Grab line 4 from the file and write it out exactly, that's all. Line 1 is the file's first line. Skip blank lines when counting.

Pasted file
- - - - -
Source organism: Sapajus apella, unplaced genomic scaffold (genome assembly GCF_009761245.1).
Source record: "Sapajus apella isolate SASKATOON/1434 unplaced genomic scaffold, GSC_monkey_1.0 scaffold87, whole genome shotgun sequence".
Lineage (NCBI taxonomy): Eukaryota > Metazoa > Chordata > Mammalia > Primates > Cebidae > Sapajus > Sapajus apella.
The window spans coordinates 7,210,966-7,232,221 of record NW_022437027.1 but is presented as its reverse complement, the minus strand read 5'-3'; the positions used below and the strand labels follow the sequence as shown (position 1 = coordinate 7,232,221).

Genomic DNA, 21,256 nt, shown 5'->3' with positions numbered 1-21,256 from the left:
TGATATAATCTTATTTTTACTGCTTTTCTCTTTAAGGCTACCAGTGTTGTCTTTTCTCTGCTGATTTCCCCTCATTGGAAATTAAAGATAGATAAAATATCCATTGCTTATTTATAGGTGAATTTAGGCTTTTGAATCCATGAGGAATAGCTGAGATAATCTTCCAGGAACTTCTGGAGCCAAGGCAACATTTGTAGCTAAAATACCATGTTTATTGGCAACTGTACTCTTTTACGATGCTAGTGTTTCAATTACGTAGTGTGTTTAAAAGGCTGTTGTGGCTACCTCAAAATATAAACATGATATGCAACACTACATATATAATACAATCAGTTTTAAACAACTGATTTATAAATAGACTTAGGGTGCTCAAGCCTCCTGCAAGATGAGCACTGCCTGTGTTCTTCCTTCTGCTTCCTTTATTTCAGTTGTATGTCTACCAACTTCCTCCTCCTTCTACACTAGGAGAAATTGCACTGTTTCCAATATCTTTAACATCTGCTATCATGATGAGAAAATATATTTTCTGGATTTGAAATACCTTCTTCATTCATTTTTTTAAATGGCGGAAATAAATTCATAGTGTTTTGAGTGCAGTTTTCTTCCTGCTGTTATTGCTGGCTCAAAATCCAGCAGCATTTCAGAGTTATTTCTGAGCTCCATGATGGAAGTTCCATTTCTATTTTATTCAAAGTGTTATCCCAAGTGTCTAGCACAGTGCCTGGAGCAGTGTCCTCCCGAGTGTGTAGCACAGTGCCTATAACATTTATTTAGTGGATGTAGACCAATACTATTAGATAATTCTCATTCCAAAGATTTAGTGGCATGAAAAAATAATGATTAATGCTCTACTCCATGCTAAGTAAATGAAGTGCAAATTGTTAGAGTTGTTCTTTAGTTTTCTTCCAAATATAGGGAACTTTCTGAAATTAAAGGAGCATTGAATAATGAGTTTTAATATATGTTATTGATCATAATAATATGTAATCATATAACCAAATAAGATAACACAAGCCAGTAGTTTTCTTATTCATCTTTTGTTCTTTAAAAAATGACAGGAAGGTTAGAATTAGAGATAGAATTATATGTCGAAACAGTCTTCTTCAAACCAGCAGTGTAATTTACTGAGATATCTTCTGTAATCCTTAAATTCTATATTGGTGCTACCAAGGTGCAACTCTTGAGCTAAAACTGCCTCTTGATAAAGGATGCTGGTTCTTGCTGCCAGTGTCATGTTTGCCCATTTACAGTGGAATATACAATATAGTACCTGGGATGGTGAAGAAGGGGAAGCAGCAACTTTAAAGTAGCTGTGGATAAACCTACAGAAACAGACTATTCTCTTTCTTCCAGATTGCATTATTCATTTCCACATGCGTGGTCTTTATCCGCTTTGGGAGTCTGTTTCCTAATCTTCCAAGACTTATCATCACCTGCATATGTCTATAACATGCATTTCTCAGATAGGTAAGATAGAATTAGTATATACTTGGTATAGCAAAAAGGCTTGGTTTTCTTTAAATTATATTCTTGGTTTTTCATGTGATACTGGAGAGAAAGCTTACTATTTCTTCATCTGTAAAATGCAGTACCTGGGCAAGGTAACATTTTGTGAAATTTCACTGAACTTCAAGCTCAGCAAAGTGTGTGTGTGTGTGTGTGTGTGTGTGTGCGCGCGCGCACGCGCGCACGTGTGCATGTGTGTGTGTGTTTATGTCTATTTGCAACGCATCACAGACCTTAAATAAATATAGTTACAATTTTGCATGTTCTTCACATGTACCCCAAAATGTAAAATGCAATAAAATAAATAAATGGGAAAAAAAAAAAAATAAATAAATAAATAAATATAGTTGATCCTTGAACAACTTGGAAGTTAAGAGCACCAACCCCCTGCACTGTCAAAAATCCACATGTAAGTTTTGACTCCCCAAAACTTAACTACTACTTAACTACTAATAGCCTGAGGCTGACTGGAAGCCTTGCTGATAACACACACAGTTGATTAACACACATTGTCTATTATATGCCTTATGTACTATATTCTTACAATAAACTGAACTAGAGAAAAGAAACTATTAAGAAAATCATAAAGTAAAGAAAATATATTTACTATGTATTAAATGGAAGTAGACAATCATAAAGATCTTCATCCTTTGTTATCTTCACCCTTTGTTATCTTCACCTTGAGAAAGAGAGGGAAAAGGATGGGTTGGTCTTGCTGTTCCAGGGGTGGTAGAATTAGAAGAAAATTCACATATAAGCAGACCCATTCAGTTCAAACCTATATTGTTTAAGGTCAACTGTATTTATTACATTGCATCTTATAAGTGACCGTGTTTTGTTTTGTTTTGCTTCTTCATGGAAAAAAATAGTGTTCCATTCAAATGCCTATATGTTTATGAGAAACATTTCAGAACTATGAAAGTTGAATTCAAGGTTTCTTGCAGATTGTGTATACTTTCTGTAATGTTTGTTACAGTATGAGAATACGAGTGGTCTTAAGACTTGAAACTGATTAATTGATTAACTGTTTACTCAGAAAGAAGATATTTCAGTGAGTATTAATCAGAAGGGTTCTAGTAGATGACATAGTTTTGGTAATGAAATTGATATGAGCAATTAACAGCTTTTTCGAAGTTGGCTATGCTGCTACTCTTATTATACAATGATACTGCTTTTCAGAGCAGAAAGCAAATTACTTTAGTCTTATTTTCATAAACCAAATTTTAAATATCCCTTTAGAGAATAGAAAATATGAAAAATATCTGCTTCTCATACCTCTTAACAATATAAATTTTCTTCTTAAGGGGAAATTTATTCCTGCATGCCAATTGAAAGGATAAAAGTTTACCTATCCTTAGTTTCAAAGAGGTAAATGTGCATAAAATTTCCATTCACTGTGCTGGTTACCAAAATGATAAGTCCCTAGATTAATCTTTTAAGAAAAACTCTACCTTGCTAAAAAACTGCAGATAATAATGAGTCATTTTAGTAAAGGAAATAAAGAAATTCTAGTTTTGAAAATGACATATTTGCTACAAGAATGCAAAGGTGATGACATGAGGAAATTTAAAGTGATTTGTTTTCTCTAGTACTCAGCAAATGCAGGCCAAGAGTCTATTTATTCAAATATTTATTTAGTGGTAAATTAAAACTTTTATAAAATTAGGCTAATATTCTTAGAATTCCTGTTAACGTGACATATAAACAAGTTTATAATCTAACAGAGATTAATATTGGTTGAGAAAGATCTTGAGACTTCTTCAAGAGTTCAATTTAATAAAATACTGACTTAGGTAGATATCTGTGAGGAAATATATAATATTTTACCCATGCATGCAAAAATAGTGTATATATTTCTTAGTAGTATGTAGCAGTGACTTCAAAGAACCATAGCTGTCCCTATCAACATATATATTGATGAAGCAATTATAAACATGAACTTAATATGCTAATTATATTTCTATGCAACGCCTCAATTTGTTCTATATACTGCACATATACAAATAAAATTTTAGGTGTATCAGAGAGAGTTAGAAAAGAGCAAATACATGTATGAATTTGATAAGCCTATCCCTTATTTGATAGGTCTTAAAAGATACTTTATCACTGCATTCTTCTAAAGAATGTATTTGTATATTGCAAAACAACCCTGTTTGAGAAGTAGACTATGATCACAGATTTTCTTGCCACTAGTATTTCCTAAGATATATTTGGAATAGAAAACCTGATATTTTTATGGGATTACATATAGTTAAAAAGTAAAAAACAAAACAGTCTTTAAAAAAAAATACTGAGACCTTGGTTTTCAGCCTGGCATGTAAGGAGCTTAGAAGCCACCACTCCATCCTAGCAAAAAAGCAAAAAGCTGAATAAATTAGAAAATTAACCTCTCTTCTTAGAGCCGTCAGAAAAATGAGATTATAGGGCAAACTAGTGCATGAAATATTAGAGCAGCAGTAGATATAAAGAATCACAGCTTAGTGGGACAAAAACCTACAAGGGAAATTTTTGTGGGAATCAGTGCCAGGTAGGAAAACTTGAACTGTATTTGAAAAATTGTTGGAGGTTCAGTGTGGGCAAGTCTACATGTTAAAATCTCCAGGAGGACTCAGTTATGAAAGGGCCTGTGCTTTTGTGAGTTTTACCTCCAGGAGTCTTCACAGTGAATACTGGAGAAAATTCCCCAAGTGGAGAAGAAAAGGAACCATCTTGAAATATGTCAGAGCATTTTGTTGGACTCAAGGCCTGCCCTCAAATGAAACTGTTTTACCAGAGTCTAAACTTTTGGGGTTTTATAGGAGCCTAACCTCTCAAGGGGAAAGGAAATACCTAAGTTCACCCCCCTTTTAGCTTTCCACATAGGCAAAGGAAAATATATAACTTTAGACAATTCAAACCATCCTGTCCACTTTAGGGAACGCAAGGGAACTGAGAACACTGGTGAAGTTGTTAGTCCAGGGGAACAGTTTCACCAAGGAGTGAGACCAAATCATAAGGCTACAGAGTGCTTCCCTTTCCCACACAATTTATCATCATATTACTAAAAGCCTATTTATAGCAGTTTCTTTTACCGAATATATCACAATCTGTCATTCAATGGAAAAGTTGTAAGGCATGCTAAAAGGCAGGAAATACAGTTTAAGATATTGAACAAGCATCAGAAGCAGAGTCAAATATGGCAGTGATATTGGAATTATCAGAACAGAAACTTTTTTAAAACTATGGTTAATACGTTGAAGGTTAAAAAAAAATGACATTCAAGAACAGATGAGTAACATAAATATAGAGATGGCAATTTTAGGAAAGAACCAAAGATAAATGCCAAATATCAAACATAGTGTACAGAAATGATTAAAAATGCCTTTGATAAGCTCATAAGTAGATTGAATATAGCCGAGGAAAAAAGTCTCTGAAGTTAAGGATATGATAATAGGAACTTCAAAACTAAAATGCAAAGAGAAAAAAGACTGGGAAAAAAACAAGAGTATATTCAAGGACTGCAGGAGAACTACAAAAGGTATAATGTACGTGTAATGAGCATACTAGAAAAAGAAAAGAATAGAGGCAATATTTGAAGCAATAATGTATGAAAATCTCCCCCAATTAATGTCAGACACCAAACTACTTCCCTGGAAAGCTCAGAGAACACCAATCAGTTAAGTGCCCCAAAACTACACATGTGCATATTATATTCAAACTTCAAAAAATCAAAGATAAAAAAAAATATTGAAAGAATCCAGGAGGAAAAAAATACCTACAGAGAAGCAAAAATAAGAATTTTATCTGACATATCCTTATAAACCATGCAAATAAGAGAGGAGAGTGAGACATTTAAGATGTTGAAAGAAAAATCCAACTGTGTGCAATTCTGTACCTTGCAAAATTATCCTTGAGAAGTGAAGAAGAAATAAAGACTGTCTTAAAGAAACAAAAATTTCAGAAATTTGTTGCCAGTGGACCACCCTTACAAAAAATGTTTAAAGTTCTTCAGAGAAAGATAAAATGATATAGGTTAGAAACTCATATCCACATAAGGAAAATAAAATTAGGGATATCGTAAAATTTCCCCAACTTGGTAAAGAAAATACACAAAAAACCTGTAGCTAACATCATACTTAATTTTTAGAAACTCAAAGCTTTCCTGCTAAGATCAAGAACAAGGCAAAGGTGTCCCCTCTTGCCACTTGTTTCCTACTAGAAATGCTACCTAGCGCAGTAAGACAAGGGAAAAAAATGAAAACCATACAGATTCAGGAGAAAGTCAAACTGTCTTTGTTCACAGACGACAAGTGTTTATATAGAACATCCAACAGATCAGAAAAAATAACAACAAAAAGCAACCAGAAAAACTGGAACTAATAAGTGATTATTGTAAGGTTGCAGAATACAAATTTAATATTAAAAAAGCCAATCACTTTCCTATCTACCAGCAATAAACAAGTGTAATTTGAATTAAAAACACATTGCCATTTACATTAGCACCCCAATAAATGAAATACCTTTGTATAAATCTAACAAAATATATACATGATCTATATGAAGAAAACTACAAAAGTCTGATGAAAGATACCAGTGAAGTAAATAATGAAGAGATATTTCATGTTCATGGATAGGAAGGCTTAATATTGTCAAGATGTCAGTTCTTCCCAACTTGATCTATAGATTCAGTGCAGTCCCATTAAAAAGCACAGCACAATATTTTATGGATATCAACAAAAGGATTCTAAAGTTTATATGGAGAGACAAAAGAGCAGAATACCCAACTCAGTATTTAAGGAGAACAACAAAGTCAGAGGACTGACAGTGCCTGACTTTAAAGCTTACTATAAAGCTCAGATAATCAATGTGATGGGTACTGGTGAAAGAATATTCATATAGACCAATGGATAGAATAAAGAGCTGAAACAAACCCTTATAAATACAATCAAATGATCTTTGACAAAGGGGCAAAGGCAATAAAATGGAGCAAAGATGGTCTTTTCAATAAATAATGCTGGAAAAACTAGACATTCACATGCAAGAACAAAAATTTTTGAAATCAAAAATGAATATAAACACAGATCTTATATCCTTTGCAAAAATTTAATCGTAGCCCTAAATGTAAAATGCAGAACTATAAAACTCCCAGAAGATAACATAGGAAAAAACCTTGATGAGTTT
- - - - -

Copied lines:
The window spans coordinates 7,210,966-7,232,221 of record NW_022437027.1 but is presented as its reverse complement, the minus strand read 5'-3'; the positions used below and the strand labels follow the sequence as shown (position 1 = coordinate 7,232,221).